One of the great health-care challenges of the next few years is getting control of the skyrocketing costs of treating cancer. The U.S. spends as much as $127 billion on cancer care in a year, and that is projected to grow to at least $158 billion — and could be as much as $210 billion — by the end of this decade as the Baby Boomers get older, government researchers say.

Insurers and health-care providers are looking at different ways to rein in these costs. WellPoint, as the Wall Street Journal reported a few weeks ago, has a new program offering oncologists $350-per-month for each patient receiving care in accordance with the insurer's prescribed guidelines. Other insurers are changing their payment strategy to avoid settings where care is more expensive.

And we now have the initial findings from one of the more high-profile efforts to cut spending on cancer treatment. A four-year-old pilot program launched by United Healthcare, the nation's largest insurer, offered encouraging but mixed results — the program providing up-front payments to doctors produced significant savings, but spending on chemotherapy drugs still increased more than expected.

Here's what United did differently with its pilot program. The insurer worked with five oncology practices to pay them immediately for an "episode of care," which typically lasts between six and 12 months, instead of paying for each service provided. The medical groups selected which of 19 episodes each patient would receive, and United delivered a set fee up front. Doctors could change a patient's drug regimen at any time, but they'd only be paid more if they lowered the total cost of care or improved patient outcomes.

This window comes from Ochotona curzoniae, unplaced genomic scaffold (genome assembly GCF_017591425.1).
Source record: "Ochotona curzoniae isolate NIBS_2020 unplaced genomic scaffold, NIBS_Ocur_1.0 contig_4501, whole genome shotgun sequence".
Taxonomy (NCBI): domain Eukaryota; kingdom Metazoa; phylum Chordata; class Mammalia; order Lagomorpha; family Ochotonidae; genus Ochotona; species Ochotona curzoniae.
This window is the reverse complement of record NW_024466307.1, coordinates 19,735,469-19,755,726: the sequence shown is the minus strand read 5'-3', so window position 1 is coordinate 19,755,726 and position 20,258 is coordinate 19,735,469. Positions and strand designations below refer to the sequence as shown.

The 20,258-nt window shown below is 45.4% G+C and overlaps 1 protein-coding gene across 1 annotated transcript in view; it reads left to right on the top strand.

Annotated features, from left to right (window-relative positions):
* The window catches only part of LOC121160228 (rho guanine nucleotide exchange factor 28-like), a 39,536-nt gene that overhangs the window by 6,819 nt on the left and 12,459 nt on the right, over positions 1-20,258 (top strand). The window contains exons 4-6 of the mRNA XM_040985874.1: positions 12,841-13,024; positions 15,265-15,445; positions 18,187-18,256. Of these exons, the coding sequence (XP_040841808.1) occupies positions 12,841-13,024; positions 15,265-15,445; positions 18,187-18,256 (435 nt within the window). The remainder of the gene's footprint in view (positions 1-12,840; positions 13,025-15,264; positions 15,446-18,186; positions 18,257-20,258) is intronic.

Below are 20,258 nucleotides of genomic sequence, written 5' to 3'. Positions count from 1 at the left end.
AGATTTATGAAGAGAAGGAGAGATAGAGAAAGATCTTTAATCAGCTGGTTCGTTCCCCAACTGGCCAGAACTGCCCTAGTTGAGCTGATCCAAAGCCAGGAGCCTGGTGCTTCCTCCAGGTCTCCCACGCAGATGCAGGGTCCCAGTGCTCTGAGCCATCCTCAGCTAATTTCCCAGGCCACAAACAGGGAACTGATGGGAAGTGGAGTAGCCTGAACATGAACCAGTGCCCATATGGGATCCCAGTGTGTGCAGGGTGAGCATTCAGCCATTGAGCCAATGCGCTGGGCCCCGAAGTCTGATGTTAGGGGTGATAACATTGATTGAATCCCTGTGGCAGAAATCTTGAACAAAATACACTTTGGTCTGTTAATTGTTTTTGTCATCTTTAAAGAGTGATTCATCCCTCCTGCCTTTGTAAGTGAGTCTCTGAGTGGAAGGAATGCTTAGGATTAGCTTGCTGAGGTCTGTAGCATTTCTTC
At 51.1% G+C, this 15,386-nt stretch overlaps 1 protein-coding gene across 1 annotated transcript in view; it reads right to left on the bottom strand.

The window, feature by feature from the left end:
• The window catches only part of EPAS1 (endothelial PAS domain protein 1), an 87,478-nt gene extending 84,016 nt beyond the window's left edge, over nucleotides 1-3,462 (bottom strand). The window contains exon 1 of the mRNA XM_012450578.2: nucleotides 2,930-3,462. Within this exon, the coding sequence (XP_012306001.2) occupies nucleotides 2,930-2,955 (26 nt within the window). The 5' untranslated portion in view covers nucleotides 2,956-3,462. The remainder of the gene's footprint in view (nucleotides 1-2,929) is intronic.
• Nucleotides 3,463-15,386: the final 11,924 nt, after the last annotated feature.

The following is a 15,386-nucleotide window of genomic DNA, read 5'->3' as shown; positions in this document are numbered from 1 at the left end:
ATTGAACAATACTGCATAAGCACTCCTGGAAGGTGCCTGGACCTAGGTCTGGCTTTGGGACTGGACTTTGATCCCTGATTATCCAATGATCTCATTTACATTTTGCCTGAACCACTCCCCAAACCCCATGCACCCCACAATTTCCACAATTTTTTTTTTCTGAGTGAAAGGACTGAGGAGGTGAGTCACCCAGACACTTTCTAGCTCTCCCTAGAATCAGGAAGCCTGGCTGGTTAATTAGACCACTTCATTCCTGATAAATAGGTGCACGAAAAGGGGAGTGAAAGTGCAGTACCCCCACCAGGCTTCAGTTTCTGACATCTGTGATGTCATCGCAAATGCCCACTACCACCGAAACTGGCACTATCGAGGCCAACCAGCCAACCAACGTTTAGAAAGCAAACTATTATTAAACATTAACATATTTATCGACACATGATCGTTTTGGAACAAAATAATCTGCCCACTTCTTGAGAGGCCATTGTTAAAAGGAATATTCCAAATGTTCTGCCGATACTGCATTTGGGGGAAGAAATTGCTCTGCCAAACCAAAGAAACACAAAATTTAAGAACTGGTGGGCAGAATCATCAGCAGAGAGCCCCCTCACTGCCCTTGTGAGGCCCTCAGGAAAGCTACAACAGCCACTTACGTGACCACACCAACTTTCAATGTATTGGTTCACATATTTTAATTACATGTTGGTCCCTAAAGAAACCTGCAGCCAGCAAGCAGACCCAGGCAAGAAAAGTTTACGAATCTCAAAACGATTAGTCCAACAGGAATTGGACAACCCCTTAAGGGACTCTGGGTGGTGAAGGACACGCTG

"We started with the assumption that oncologists make about 70 percent of their income from purchasing chemotherapy drugs at wholesale and basically selling them at retail," said Lee Newcomer, United's senior vice president of oncology, who wrote about the pilot results in the peer-reviewed Journal of Oncology Practice. "There's been a strong incentive if you use more medicines you make more money."

The insurer spent about $64.8 million on 810 patients with breast, colon or lung cancer during the course of three years, much less than the $98.1 million it figures it would have paid under the traditional reimbursement system. Unexpectedly, though, spending on chemotherapy drugs accounted for almost $21 million of those costs, much more than the $7 .5 million the insurer would have otherwise paid. And that's one of the more puzzling results of the program — it was designed to drive down drug spending by stripping incentives for doctors to pick higher-cost treatments.

"That was a total surprise," Newcomer said in a phone interview. Still, United said the program produced about $33 million in savings, with the doctors receiving a raise worth about one-third of that. However, the study wasn't set up to identify exactly where those savings came from, though Newcomer points to reductions in hospitalization and the use of radiation oncology as two of the likely drivers.

The doctors and United designed the program with more than 60 measurements for comparing program quality and costs, and doctors received performance data about how they compared to other groups — something the doctors didn't have access to before. They met once each year to pore over the data and discuss how to improve their performance.

Newcomer said United is now looking to triple the size of the payment program, but it won't work for just any group. The insurer is specifically looking at medical practices of at least 15 doctors that are located in an area with a large number of United patients. It also takes a major commitment from the practice.

"We like to see very strong clinical and business leadership," he said. "Someone has to be a champion. It takes extra work."